The idea of a processor that can Turbo to 5GHz straight from the box is very appealing.

The idea of a price tag around £700 would be enough to turn off Jerry Sanders himself.

A posting has just gone up on Aria’s web site to say that a MASSIVE price cut has been declared by AMD.

Calculating backwards, it looks like the drop from AMD on the FX-9590 is close to $500.

That’s the channel price.

For AMD enthusiasts, it means that your FX-9590 is now likely to be available for as little as £299 inc vat!

Source: kitguru.net
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Intel President talks up Atom

Bringing it on a par with Core

Intel’s Q2 earnings call signalled the start of a strategic shift to small cores, namely Atom. Although Intel introduced Haswell in Q2, much of the emphasis was on Atom. In a recent interview with the Wall Street Journal, Intel President Renee James said Intel is now bringing Atoms on par with its Core products.

"We are treating Atom and Core equally," said James. This was not the case just a few years ago. For much of its life Intel treated Atom as an unwanted bastard child, a small core with low ASPs and margins - and we all know Intel loved big and pricey chips.
Bringing it on a par with Core

Intel’s Q2 earnings call signalled the start of a strategic shift to small cores, namely Atom. Although Intel introduced Haswell in Q2, much of the emphasis was on Atom. In a recent interview with the Wall Street Journal, Intel President Renee James said Intel is now bringing Atoms on par with its Core products.

"We are treating Atom and Core equally," said James. This was not the case just a few years ago. For much of its life Intel treated Atom as an unwanted bastard child, a small core with low ASPs and margins - and we all know Intel loved big and pricey chips.

"We’re building parts for Atom that come all of the way up to Core,” said James. “You can build a Windows tablet, you can build and Android tablet, you can run both.”

James also talked up Android, which will probably be the OS of choice for many future Atom products.

"We've increased our efforts on Android," said James. "We're upping everything on the developer side"

Asked to comment on possible Atom cannibalization, James shrugged off any fear that consumers might ditch big cores in favour of Atoms.

“We think lots of people want high performance machines,” she said.

James showed off a Sony Vaio hybrid based on Haswell and pointed out that it could replace older PCs and to some extent tablets.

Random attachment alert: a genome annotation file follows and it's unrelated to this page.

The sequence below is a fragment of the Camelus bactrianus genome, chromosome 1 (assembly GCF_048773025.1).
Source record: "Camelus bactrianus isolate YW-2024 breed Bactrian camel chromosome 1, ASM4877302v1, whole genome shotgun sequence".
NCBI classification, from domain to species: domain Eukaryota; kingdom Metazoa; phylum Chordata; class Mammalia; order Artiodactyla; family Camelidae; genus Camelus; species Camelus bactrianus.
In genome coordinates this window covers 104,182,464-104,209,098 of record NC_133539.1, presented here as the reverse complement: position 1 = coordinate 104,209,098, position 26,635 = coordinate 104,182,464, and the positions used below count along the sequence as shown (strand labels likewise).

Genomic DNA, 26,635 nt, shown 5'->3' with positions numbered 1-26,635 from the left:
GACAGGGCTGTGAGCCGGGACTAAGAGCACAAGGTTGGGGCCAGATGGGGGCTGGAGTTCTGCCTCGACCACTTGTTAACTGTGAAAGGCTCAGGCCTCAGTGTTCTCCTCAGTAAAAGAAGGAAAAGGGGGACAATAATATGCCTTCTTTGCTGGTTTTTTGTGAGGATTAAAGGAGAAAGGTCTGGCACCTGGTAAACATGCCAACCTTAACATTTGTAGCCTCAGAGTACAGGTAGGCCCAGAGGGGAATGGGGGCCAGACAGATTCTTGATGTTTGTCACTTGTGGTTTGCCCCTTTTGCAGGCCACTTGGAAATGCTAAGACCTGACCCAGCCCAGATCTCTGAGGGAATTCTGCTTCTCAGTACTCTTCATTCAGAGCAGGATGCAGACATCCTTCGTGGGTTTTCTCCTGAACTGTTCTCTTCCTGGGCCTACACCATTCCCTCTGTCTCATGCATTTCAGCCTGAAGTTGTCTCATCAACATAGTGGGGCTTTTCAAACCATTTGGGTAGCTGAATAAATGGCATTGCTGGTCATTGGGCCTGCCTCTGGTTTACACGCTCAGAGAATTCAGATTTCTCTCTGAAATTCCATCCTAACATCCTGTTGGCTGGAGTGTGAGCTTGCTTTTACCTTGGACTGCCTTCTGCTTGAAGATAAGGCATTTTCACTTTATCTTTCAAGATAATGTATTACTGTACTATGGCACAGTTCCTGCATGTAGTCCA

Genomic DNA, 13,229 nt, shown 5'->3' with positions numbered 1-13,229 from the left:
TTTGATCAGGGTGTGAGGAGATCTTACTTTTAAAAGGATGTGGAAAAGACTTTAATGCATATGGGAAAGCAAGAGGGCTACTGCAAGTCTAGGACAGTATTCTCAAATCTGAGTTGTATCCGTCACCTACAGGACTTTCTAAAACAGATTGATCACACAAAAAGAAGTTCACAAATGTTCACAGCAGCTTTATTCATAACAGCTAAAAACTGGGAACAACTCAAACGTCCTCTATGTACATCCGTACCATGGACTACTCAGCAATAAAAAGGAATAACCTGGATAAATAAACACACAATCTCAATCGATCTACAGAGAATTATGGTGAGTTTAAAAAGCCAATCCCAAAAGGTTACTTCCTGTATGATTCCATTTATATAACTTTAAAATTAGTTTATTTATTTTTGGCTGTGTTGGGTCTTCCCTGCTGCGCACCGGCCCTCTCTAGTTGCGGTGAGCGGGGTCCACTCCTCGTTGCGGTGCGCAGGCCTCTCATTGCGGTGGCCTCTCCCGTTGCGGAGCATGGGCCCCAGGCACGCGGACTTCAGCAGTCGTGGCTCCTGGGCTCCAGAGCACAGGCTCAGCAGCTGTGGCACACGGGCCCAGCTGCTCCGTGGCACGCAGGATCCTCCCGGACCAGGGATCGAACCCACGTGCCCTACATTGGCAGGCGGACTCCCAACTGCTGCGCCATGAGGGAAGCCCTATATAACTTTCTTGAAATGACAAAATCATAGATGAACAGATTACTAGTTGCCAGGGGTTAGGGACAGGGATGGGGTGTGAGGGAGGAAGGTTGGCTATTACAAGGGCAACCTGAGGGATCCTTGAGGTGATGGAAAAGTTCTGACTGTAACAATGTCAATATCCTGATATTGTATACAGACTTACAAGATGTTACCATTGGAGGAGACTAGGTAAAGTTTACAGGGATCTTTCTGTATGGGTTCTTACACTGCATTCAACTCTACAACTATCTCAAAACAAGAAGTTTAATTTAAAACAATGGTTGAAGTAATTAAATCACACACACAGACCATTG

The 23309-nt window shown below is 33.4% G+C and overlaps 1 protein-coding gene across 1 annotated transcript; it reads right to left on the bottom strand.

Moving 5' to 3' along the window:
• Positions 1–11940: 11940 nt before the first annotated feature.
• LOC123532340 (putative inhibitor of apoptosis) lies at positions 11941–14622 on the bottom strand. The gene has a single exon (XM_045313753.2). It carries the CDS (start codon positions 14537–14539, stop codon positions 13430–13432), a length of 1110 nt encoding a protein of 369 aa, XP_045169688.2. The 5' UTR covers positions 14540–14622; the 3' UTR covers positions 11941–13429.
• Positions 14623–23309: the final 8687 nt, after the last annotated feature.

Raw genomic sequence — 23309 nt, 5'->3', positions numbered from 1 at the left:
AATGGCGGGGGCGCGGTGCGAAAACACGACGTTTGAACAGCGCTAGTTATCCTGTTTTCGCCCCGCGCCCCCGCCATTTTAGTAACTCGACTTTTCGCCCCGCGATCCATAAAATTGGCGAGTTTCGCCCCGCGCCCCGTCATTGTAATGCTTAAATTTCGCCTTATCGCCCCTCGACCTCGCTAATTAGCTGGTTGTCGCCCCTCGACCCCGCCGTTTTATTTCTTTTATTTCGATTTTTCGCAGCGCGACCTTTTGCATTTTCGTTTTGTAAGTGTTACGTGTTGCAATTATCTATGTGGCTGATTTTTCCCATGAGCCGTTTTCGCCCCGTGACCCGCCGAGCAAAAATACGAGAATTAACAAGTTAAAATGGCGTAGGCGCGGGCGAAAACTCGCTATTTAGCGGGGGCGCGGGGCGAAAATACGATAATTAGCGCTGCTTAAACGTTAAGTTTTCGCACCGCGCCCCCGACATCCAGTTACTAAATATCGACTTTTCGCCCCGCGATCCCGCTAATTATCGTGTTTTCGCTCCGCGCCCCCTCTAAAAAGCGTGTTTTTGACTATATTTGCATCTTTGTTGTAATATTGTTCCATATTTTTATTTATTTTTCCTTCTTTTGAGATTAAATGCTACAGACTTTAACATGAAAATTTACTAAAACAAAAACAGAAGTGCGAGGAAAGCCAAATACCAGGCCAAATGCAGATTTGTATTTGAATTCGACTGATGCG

“That’s not a one-for-one replacement,” she added. “We’ve created Atom products that scale all the way up and down and Haswell products can also scale down to fanless designs.”

James said there will be some amount of cannibalization, but with different price points and form factors Intel should have no trouble coming up with a new segmentation approach.

You can watch the interview here.

Source: fudzilla.com
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Intel says the PC market is not that bad

Analysts are getting it wrong

Chipzilla has been telling the world how the PC market is not as bad as analysts keep claiming. Since Apple released its tablets the Tame Apple Press has been claiming that the PC has been replaced by tablets and smartphones which go at a tenth of the speed on screens the size of a postage stamp.

However Intel told a gathering of journalists in a luxury box at New York’s Yankee Stadium, how a sponsored survey of 3,977 U.S. adults taken in June by the research firm IDC, said “there’s never been a better time to buy a new PC.”
Analysts are getting it wrong

Chipzilla has been telling the world how the PC market is not as bad as analysts keep claiming. Since Apple released its tablets the Tame Apple Press has been claiming that the PC has been replaced by tablets and smartphones which go at a tenth of the speed on screens the size of a postage stamp.

However Intel told a gathering of journalists in a luxury box at New York’s Yankee Stadium, how a sponsored survey of 3,977 U.S. adults taken in June by the research firm IDC, said “there’s never been a better time to buy a new PC.”

More than 97 percent of respondents still consider their PCs to be their primary computing device. Of those, 41 percent say they intend to buy a new machine in the coming year and that number rises to 54 percent for parents and millennials. They consider access to their PC essential for daily existence.

When asked what they would give up before losing access to their PC for a week, 73 percent said exercise, 71 said candy and sweets, 65 percent said caffeine, 58 percent said TV and 33 percent said their car. The time they spend on their PC is about 21 hours.